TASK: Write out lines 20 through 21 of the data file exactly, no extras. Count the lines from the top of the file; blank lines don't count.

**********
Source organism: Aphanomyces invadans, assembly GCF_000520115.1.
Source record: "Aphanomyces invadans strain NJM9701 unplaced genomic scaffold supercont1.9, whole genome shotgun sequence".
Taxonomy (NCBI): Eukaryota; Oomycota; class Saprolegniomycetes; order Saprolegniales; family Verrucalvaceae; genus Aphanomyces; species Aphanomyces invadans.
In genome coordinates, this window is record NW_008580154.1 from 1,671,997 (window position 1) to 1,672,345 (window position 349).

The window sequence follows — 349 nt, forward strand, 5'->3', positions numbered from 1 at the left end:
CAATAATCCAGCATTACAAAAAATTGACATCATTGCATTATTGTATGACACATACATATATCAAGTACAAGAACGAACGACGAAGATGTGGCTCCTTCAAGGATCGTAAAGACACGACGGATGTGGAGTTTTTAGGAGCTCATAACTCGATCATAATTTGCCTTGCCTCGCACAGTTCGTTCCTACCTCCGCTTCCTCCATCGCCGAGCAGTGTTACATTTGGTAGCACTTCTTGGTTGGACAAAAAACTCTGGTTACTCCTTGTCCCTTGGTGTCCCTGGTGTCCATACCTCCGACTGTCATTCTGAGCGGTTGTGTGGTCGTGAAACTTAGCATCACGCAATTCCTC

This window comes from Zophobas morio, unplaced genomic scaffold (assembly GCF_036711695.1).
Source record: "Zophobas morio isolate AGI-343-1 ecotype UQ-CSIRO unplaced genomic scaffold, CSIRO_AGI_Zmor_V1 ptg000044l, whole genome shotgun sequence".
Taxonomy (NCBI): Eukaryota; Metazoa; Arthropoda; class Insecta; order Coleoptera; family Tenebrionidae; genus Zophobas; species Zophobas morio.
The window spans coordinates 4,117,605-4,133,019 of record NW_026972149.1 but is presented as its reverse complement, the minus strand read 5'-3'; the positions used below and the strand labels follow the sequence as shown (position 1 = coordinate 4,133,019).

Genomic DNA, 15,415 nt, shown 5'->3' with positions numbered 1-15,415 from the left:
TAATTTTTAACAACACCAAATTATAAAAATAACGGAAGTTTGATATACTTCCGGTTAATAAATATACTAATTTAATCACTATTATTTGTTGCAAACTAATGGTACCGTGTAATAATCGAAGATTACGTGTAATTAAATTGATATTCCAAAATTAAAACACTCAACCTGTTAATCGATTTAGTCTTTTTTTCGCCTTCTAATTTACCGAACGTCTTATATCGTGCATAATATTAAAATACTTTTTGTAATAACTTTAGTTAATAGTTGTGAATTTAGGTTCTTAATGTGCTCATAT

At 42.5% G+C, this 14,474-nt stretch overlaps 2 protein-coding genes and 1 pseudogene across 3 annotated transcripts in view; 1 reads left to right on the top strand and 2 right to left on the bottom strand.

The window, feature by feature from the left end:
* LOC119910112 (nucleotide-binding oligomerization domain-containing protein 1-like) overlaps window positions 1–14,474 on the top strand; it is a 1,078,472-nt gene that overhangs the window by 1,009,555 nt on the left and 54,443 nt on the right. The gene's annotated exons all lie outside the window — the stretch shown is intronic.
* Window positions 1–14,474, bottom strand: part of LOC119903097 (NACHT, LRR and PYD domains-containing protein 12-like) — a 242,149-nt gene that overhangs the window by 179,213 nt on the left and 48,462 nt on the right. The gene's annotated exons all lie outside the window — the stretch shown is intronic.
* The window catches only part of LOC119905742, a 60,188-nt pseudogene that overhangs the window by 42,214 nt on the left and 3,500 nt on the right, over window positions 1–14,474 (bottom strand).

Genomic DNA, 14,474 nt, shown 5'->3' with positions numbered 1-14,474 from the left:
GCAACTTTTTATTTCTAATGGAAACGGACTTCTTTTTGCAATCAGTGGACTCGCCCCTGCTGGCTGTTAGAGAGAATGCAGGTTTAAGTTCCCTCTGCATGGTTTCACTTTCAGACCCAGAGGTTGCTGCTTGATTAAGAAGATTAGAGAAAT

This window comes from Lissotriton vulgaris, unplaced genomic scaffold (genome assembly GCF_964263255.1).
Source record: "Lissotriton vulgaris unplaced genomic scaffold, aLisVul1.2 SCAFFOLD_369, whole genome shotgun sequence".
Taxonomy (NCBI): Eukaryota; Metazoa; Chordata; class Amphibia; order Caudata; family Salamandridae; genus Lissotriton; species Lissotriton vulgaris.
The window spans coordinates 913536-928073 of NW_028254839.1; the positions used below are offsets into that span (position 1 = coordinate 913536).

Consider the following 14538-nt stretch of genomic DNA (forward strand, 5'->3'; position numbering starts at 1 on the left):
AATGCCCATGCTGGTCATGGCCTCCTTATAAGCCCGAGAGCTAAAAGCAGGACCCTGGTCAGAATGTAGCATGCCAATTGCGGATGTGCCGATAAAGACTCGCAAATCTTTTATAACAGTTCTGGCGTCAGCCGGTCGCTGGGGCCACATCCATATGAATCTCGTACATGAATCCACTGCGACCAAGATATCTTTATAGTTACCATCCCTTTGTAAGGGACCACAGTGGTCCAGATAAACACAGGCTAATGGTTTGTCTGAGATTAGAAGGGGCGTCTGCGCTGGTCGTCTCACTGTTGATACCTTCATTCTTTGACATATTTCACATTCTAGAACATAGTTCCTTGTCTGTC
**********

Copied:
This window comes from Lissotriton vulgaris, unplaced genomic scaffold (genome assembly GCF_964263255.1).
Source record: "Lissotriton vulgaris unplaced genomic scaffold, aLisVul1.2 SCAFFOLD_369, whole genome shotgun sequence".